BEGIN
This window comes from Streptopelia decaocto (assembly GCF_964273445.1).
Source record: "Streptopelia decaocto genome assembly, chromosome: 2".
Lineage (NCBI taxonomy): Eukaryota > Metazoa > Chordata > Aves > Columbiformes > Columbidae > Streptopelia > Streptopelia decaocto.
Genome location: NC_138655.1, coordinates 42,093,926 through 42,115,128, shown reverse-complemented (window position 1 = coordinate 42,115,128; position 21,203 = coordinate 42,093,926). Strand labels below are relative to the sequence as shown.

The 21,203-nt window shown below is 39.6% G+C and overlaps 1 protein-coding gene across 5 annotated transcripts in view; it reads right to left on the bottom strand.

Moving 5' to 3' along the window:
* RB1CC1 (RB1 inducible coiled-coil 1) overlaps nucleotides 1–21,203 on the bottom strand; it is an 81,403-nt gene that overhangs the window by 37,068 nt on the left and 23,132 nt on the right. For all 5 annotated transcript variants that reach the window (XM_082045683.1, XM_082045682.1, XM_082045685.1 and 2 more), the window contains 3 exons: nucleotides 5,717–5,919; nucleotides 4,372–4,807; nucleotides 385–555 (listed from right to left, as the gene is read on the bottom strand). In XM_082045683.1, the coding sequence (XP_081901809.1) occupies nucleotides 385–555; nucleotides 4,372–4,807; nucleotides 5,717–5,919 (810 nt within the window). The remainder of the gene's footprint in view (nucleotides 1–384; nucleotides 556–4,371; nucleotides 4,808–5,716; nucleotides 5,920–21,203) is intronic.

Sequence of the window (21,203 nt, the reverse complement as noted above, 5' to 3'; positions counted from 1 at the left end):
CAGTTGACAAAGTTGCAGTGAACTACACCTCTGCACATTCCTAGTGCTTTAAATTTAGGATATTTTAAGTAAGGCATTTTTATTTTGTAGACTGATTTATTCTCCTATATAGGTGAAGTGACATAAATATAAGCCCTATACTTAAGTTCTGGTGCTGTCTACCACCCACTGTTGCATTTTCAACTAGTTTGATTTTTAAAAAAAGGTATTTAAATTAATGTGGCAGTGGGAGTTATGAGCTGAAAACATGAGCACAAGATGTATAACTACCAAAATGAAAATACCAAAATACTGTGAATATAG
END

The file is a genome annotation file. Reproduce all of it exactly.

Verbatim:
This window comes from Streptopelia decaocto (assembly GCF_964273445.1).
Source record: "Streptopelia decaocto genome assembly, chromosome: 2".
Lineage (NCBI taxonomy): Eukaryota > Metazoa > Chordata > Aves > Columbiformes > Columbidae > Streptopelia > Streptopelia decaocto.
Genome location: NC_138655.1, coordinates 42,093,926 through 42,115,128, shown reverse-complemented (window position 1 = coordinate 42,115,128; position 21,203 = coordinate 42,093,926). Strand labels below are relative to the sequence as shown.

The 21,203-nt window shown below is 39.6% G+C and overlaps 1 protein-coding gene across 5 annotated transcripts in view; it reads right to left on the bottom strand.

Moving 5' to 3' along the window:
* RB1CC1 (RB1 inducible coiled-coil 1) overlaps nucleotides 1–21,203 on the bottom strand; it is an 81,403-nt gene that overhangs the window by 37,068 nt on the left and 23,132 nt on the right. For all 5 annotated transcript variants that reach the window (XM_082045683.1, XM_082045682.1, XM_082045685.1 and 2 more), the window contains 3 exons: nucleotides 5,717–5,919; nucleotides 4,372–4,807; nucleotides 385–555 (listed from right to left, as the gene is read on the bottom strand). In XM_082045683.1, the coding sequence (XP_081901809.1) occupies nucleotides 385–555; nucleotides 4,372–4,807; nucleotides 5,717–5,919 (810 nt within the window). The remainder of the gene's footprint in view (nucleotides 1–384; nucleotides 556–4,371; nucleotides 4,808–5,716; nucleotides 5,920–21,203) is intronic.

Sequence of the window (21,203 nt, the reverse complement as noted above, 5' to 3'; positions counted from 1 at the left end):
CAGTTGACAAAGTTGCAGTGAACTACACCTCTGCACATTCCTAGTGCTTTAAATTTAGGATATTTTAAGTAAGGCATTTTTATTTTGTAGACTGATTTATTCTCCTATATAGGTGAAGTGACATAAATATAAGCCCTATACTTAAGTTCTGGTGCTGTCTACCACCCACTGTTGCATTTTCAACTAGTTTGATTTTTAAAAAAAGGTATTTAAATTAATGTGGCAGTGGGAGTTATGAGCTGAAAACATGAGCACAAGATGTATAACTACCAAAATGAAAATACCAAAATACTGTGAATATAG